Our comment: A new era for sustainability in the West Midlands?
It’s been an exciting week when it comes to the sustainability of the West Midlands. Monday saw the publication of the government’s Industrial Strategy setting out long term plans to boost productivity, and on Tuesday we held our Annual Conference focussing on the delivery of the West Midlands Combined Authority (WMCA) sustainability priorities.
SWM Annual Conference
We opened the conference by sharing our latest benchmark again our 2020 Roadmap looking at progress of the West Midlands in increasing productivity, decreasing carbon emissions, and reducing the health inequality gap. The region shows a decoupling of carbon emissions from economic growth with productivity (measured by GVA) increasing by 18% since 2010 and carbon emissions decreasing by 17% over the same period. However, health inequality is increasing with life expectancy between the best and worst performing areas varying hugely.
The Baroness Brown of Cambridge provided the keynote address detailing her work at the Committee on Climate Change and focussing on the vulnerabilities of our communities to climate change, and the evidence that climate change mitigation measures also make our cities beautiful, healthy, safe, and quiet.
Andy Street, Mayor of the West Midlands, then presented on his sustainability priorities and progress since his election in June. Highlighting sustainability challenges such as increased demand for energy and journeys, the need to value our green and blue spaces, and the focus on social inclusion, he also stressed his ambitions for a modal shift in transport away from the car linked to the recent announcement of the West Midlands as a centre for next generation transport as part of the second devolution deal. He talked of the Energy Capital initiative as a means of moving towards next generation energy. He acknowledged that skills are a priority for the region and that more needs to be done in this area, building on the Mayors Mentors programme and the focus on apprenticeships.
The conversation that followed these presentation, including many insightful questions from delegates, stressed the need to build on the strengths we have in the region as highlighted in the recent Science & Innovation Audit, and a challenge for the West Midlands to lead the way when in comes to sustainability, with ambitious strategies and prioritisation of the well being of future generations. This is essential if we are to close the health inequality gap across the region.
The final session of the morning involved ten workshop discussions on priorities such as natural environment, air quality, transport, business support, commercial waste, resilience, energy, housing, innovation and health. The feedback from the workshops identified short and long term priorities for the WMCA and will be collated into a report that will guide the delivery of these priorities and steer the new portfolio holder and CEX for the Environment at the WMCA and the implementation of the Environment Delivery Plan.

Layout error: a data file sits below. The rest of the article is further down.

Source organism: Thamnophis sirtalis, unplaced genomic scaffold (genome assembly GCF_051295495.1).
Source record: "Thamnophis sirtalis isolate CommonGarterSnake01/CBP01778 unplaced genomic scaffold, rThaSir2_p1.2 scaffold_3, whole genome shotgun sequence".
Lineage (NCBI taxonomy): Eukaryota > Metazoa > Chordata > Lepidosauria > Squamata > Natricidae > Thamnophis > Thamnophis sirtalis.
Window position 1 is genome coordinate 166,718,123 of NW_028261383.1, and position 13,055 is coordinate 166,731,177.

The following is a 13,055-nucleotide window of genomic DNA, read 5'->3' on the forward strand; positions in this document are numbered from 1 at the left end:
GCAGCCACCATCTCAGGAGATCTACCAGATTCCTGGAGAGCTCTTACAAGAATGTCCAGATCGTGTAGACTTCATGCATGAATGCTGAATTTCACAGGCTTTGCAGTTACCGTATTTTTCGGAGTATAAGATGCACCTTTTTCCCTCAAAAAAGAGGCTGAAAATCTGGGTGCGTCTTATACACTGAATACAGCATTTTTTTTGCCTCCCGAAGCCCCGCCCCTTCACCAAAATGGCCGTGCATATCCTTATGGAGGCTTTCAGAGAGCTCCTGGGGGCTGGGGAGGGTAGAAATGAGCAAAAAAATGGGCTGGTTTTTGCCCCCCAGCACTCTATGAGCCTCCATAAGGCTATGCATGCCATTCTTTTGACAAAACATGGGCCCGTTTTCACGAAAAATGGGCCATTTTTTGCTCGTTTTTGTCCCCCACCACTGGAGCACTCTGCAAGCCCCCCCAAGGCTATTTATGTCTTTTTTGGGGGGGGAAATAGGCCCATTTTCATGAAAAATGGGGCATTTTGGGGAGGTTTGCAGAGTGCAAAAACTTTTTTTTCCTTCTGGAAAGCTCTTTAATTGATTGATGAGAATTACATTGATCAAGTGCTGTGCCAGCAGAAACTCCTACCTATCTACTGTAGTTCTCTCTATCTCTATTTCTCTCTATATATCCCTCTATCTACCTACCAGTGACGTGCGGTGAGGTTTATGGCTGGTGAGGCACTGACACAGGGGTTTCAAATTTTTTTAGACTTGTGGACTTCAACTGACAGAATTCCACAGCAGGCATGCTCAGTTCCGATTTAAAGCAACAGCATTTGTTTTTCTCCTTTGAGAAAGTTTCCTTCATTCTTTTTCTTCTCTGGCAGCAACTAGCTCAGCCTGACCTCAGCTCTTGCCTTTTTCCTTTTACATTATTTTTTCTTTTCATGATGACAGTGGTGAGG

There is a long way to go but this certainly feels like significant progress since our Annual Conference in 2015 when sustainability was given no focus in the prospectus of the newly formed WMCA.
Presentations from our Annual Conference are available here.
The Industrial Strategy sets out a plan to increase the productivity of the UK through investment in skills, industry and infrastructure and by focussing on the five foundations of productivity: ideas, people, infrastructure, business environment and places.
The WMCA will benefit from £250 million from the Transforming Cities Fund aimed to drive productivity through improved connectivity recognising that the region is a UK centre of expertise on connected and autonomous vehicles. Investment of £34 million will be made to expand innovative construction training programmes across the country, including a £5 million programme in the West Midlands, focused on supporting the country’s housing needs and building upon existing good practice. £15 million will be invested in a new engineering university in Hereford.
The strategy includes ‘clean growth’ as one of the ‘grand challenges’ and recognises that clean energy must be a priority. The strength of the Energy Capital partnership in the West Midlands gives us a head start in this area. Innovation, resource management and the circular economy, and the need to enhance natural capital are also prominent in the strategy, again areas where we have leading cross-sector partnerships delivering action. Some have been disspointed with the level of detail in the strategy but there is a commitment to provide greater depth in the imminent 25 year environment plan and the Resource and Waste Strategy promised in the Clean Growth Strategy.
The Industrial Strategy is available here.